The U.S.-Mexico border isn’t open, but a migrant surge and a mishmash of messages and policies have created another crisis
Dispatches In Brief
Online cigarette sales are booming, and Philip Morris is smoking mad. The tobacco giant last week filed lawsuits against more than a dozen websites that sell smokes in cyberspace.
Forrester Research predicted last year that online cigarette sales will top $1 billion this year, as buyers seek to avoid rising state taxes. The Marlboro maker alleges that websites resell cigarettes sold in overseas markets and use the Marlboro brand without permission. The company demands profits from the sales and wants the owners to post court-approved admissions of guilt. It sees tax authorities as natural allies.
"We are aware of 600 sites out there selling cigarettes," Philip Morris spokesman Brendan McCormick said. "But there's a limit to what we can do on our own, which is why we're working with law-enforcement officials."
Police in Pakistan last month hurriedly removed signs identifying churches set up in private homes, and fortified church and school buildings and other Christian sites with sandbags. Authorities posted police outside many church buildings and, according to some church leaders' accounts, advised pastors and others to buy guns for self-defense.
Officials enacted the measures in major cities after police found marked diagrams of two churches and a Christian school, along with weapons and explosives, during the arrest in Karachi of two suspected members of an Islamic extremist group behind several deadly attacks. Just days earlier, a leader of another violent group arrested in Lahore told investigators his al-Qaeda-trained group had targeted six churches in Punjab province for attack.
The officials said police removed signs from in front of house churches as a security precaution. Some church members suspected a darker motive: to make it more difficult for outsiders to connect with the Christian faith. But most church leaders say the threats are real. Violent incidents, including attacks on two churches and a Christian school, have left 30 people dead and about 100 injured since President Pervez Musharraf began cooperating with the U.S. anti-terror campaign. U.S. FBI agents are in Pakistan, assisting police in tracking down terrorists.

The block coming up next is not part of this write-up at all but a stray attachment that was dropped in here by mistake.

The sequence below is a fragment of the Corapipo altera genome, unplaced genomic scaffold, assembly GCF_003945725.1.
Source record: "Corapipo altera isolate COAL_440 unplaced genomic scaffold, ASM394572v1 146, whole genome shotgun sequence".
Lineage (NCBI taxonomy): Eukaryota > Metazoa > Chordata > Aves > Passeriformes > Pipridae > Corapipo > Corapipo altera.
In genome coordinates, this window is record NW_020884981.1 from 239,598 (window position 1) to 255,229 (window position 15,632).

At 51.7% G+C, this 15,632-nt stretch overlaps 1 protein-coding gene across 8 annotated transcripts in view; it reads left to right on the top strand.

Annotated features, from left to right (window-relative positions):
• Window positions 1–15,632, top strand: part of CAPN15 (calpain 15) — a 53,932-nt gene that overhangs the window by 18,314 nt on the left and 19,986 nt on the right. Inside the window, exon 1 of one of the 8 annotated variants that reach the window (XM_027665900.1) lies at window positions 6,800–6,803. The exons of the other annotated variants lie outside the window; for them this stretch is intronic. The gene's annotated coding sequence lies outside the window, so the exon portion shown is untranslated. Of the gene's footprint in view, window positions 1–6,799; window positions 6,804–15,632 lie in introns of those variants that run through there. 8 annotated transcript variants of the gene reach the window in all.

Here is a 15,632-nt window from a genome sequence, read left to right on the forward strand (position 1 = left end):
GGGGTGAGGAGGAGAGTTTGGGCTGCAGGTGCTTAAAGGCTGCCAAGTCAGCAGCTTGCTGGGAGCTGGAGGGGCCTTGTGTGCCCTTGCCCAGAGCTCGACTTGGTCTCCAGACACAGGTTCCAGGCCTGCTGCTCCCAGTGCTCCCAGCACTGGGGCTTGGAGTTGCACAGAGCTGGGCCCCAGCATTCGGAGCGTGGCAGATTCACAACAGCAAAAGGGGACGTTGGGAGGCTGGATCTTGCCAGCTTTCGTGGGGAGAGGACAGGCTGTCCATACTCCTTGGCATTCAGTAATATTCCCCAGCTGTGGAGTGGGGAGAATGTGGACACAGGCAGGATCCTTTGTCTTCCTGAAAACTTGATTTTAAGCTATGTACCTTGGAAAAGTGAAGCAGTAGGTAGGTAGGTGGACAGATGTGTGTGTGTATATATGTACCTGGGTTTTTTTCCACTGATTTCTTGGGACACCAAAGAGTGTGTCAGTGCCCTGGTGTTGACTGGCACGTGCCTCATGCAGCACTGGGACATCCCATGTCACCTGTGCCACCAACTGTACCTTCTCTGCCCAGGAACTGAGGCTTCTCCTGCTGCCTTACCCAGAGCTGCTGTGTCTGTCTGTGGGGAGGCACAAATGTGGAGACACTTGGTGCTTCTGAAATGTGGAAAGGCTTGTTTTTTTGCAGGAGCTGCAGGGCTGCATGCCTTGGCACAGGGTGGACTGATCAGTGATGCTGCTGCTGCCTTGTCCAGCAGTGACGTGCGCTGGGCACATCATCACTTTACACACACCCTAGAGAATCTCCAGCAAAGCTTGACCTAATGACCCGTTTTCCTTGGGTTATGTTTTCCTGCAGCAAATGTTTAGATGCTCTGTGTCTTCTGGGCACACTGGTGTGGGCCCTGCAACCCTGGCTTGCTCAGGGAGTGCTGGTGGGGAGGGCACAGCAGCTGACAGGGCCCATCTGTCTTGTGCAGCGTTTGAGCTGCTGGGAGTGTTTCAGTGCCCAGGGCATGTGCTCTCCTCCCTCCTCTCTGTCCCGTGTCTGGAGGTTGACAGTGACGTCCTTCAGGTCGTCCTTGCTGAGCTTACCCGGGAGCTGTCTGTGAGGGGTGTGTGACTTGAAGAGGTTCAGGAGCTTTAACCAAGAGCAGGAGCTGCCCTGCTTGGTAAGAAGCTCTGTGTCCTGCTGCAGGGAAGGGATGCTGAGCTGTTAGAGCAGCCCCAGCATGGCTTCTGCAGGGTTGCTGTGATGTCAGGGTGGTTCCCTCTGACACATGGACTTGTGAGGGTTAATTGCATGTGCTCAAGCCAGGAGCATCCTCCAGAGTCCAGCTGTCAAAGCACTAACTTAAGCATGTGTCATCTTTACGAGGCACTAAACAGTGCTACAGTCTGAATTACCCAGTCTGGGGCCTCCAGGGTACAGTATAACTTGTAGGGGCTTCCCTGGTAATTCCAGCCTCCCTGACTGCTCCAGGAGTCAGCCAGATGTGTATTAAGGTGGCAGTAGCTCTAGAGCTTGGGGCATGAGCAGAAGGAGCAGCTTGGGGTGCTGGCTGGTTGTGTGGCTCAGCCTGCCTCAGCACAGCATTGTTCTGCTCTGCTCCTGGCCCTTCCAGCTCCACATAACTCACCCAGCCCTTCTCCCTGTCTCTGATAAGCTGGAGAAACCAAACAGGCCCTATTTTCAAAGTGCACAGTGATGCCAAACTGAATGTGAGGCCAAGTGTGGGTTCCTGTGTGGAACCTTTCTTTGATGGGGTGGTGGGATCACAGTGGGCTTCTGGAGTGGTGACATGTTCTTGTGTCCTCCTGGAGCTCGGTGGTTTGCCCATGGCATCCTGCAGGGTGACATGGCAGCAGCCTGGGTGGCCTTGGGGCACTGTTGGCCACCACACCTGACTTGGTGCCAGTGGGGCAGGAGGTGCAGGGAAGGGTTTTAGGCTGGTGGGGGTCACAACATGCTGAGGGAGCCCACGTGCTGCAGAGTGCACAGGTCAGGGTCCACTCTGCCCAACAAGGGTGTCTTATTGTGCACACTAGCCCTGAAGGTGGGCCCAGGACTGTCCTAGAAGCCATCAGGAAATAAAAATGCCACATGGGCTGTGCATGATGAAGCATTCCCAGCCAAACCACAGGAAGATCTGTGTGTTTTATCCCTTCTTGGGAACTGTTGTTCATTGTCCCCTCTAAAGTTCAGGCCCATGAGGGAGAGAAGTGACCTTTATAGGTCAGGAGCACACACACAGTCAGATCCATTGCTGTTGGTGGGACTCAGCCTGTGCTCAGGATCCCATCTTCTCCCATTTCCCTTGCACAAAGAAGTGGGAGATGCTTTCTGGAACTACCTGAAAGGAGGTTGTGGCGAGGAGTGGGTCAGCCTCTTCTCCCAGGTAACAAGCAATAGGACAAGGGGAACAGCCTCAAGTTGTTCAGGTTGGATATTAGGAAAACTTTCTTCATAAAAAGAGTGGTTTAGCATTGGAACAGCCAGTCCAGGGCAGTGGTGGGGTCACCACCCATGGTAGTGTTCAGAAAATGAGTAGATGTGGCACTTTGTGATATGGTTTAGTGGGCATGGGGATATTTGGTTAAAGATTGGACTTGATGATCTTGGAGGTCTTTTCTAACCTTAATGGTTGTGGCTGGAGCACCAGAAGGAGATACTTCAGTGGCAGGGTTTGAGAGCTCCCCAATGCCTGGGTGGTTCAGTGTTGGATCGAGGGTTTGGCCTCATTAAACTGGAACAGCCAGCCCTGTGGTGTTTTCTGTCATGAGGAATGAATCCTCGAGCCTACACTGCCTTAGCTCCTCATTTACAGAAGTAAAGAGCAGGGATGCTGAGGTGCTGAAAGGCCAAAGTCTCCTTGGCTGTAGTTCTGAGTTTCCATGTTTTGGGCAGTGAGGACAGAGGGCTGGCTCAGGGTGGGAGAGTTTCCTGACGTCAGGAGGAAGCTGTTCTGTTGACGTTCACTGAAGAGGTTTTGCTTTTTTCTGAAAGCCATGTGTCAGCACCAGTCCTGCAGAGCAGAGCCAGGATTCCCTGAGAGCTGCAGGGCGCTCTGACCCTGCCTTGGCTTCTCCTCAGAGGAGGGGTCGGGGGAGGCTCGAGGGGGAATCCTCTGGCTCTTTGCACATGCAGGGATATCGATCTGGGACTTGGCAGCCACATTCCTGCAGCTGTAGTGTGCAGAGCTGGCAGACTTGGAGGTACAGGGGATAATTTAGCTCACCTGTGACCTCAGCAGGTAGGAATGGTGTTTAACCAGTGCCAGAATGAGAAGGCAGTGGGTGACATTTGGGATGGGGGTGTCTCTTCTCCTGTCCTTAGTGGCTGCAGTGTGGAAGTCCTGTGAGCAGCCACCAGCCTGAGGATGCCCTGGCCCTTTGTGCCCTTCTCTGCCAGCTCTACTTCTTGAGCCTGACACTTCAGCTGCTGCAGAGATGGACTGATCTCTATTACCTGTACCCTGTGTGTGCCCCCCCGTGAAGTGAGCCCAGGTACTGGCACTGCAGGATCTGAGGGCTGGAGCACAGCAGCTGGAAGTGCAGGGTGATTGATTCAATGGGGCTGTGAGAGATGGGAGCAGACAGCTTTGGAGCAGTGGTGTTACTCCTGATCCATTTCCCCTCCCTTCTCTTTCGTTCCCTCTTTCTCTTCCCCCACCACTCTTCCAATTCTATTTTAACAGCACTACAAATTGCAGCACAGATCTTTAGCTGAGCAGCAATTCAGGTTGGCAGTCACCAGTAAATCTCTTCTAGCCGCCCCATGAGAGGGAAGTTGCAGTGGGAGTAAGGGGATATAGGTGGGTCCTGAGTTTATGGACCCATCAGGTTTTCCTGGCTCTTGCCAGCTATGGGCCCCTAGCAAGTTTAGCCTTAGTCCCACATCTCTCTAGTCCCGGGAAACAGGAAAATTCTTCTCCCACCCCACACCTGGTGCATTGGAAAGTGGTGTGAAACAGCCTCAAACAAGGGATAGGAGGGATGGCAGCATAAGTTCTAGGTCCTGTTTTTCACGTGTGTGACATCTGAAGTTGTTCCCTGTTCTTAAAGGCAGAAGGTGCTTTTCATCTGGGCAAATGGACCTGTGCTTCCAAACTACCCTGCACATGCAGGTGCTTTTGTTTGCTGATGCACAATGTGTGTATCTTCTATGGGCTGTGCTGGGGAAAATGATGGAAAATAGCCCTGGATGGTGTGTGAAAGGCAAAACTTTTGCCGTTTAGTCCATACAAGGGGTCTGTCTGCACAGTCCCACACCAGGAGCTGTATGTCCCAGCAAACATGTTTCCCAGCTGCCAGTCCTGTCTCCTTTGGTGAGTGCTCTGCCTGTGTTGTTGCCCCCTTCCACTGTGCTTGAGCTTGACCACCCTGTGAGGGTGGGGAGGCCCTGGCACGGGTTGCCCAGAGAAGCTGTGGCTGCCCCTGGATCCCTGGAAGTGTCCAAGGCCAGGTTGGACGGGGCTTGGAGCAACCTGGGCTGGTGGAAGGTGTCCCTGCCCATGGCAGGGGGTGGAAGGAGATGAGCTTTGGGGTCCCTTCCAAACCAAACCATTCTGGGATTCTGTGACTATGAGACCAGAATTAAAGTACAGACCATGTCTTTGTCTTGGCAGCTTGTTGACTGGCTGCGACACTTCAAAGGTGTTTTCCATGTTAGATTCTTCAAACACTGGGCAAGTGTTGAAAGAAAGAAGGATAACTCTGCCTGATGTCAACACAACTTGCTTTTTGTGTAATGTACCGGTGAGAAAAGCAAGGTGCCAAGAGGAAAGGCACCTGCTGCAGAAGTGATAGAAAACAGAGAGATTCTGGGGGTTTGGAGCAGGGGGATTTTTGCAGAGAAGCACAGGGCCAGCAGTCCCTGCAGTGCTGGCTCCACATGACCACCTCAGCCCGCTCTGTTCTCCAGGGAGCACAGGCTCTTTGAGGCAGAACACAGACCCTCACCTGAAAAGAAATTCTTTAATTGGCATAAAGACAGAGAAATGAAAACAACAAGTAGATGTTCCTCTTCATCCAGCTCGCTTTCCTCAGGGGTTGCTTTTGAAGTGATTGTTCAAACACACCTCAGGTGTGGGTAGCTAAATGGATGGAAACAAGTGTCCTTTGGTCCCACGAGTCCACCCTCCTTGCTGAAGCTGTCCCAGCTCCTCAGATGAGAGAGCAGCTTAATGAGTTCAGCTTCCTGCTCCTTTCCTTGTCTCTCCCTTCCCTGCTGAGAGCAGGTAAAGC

Christians are a small minority; an estimated 97 percent of Pakistan's population is Muslim. | Edward E. Plowman
The worldwide Anglican Communion is in danger of falling apart. So warned outgoing Archbishop of Canterbury George Carey in his farewell address as president of the Anglican Consultative Council (ACC) in Hong Kong last month. It was Archbishop Carey's toughest talk in his 11 years as titular head of the world's estimated 70 million Anglicans.
He said the Communion "is being steadily undermined by dioceses and individual bishops taking unilateral action" in matters of sexuality and other "sensitive matters that threaten our common life." He was referring to liturgical blessings of same-sex unions, ordination of noncelibate homosexuals, and hassling of traditionalists and other conservatives by some bishops.
The usually diplomatic evangelical named names. He said Canadian bishop Michael Ingham-an ACC representative-and his New Westminster diocese in the Vancouver area had gone down that path, along with certain other bishops and dioceses in North America.
Archbishop Carey said he would submit a resolution to the ACC. It would call on dioceses not to take unilateral action or adopt policies that would strain "our communion with one another," but to confer with superiors and leaders of other dioceses and to weigh "the impact of their decisions within the wider Communion." ACC members gave him a long standing ovation.
Steamed, Bishop Ingham accused Archbishop Carey of abusing his office, using unethical tactics, and encouraging discrimination against homosexuals in the church. Such discrimination is the result of placing unity of doctrine and belief above human rights, he said.
As ACC adjournment approached, members voted unanimously, with one abstention, to approve Archbishop Carey's resolution. Even Bishop Ingham voted for it, although he complained that it didn't appear to recognize "autonomy of the local church" or diocese "to determine priorities for mission in the local context."